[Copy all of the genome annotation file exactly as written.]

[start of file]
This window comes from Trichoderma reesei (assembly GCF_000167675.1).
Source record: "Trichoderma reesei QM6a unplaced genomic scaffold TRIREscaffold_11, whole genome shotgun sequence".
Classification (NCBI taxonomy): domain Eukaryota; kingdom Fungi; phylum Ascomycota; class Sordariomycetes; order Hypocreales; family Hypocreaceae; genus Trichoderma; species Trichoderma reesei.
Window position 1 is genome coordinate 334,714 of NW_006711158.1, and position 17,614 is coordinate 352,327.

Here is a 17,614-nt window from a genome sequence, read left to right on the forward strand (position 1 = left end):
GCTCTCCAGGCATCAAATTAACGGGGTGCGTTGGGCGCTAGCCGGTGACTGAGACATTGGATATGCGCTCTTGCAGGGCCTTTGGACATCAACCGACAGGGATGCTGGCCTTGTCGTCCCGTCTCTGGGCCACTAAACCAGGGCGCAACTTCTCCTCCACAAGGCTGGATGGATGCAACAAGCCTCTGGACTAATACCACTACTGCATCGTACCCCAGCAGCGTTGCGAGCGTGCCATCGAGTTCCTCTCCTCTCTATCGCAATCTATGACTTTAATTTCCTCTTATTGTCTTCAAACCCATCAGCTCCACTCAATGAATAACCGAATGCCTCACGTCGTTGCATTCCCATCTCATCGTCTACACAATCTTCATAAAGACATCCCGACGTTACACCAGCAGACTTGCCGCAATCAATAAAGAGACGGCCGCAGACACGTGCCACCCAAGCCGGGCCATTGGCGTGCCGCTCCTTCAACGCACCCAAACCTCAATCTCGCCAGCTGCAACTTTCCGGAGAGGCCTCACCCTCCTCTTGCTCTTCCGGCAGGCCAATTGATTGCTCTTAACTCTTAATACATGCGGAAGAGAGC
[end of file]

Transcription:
This window comes from Trichoderma reesei (assembly GCF_000167675.1).
Source record: "Trichoderma reesei QM6a unplaced genomic scaffold TRIREscaffold_11, whole genome shotgun sequence".
Classification (NCBI taxonomy): domain Eukaryota; kingdom Fungi; phylum Ascomycota; class Sordariomycetes; order Hypocreales; family Hypocreaceae; genus Trichoderma; species Trichoderma reesei.
Window position 1 is genome coordinate 334,714 of NW_006711158.1, and position 17,614 is coordinate 352,327.

Here is a 17,614-nt window from a genome sequence, read left to right on the forward strand (position 1 = left end):
GCTCTCCAGGCATCAAATTAACGGGGTGCGTTGGGCGCTAGCCGGTGACTGAGACATTGGATATGCGCTCTTGCAGGGCCTTTGGACATCAACCGACAGGGATGCTGGCCTTGTCGTCCCGTCTCTGGGCCACTAAACCAGGGCGCAACTTCTCCTCCACAAGGCTGGATGGATGCAACAAGCCTCTGGACTAATACCACTACTGCATCGTACCCCAGCAGCGTTGCGAGCGTGCCATCGAGTTCCTCTCCTCTCTATCGCAATCTATGACTTTAATTTCCTCTTATTGTCTTCAAACCCATCAGCTCCACTCAATGAATAACCGAATGCCTCACGTCGTTGCATTCCCATCTCATCGTCTACACAATCTTCATAAAGACATCCCGACGTTACACCAGCAGACTTGCCGCAATCAATAAAGAGACGGCCGCAGACACGTGCCACCCAAGCCGGGCCATTGGCGTGCCGCTCCTTCAACGCACCCAAACCTCAATCTCGCCAGCTGCAACTTTCCGGAGAGGCCTCACCCTCCTCTTGCTCTTCCGGCAGGCCAATTGATTGCTCTTAACTCTTAATACATGCGGAAGAGAGC